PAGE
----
Your son's idea of transforming a map into a graph is a good one. And he is correct that it is impossible to draw a complete graph on 5 vertices in the plane without any edges crossing.
Unfortunately, his other statement is not at all obvious, namely that a map requiring 5 colors would imply that you could draw the complete graph on 5 vertices without edges crossing. Indeed, no one has ever been able to prove this directly. What it does show is that you cannot have a map in which there are 5 countries with every pair sharing a border.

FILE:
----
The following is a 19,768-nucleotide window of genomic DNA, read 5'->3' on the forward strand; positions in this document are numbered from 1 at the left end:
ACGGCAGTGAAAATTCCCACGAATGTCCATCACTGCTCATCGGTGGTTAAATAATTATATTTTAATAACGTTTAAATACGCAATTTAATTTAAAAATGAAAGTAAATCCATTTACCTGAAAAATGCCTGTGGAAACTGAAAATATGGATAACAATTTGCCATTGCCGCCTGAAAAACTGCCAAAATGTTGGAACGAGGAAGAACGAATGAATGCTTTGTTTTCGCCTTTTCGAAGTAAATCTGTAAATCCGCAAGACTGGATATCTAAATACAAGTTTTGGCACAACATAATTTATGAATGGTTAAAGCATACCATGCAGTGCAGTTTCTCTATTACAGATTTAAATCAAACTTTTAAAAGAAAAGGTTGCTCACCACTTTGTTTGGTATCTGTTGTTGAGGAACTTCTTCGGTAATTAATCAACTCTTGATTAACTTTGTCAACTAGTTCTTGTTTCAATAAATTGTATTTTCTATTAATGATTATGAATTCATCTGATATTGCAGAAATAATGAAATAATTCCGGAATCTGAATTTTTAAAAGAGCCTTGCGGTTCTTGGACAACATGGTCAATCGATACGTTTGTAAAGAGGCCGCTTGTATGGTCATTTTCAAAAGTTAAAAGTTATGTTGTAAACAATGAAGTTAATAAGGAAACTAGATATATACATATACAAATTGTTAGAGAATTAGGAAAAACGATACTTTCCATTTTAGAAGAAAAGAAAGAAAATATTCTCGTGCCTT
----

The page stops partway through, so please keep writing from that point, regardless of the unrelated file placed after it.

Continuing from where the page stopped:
To perhaps clarify this further, he could try as an exercise to find a map which requires 4 colors (meaning you can't color it with 3), but in which there are no 4 countries which all share borders. In graph language, this means find a graph in the plane which requires 4 colors but which contains no complete graph on 4 vertices.
Or an easier one: find a graph that requires 3 colors but contains no complete graph on 3 vertices (i.e. triangles). (The easiest answer to this one is a pentagon, as your son will surely discover quickly.)
So you see, there may be a map which requires 5 colors, even though it contains no complete graph on 5 vertices. This is definitely one of the subtleties of the four-color problem.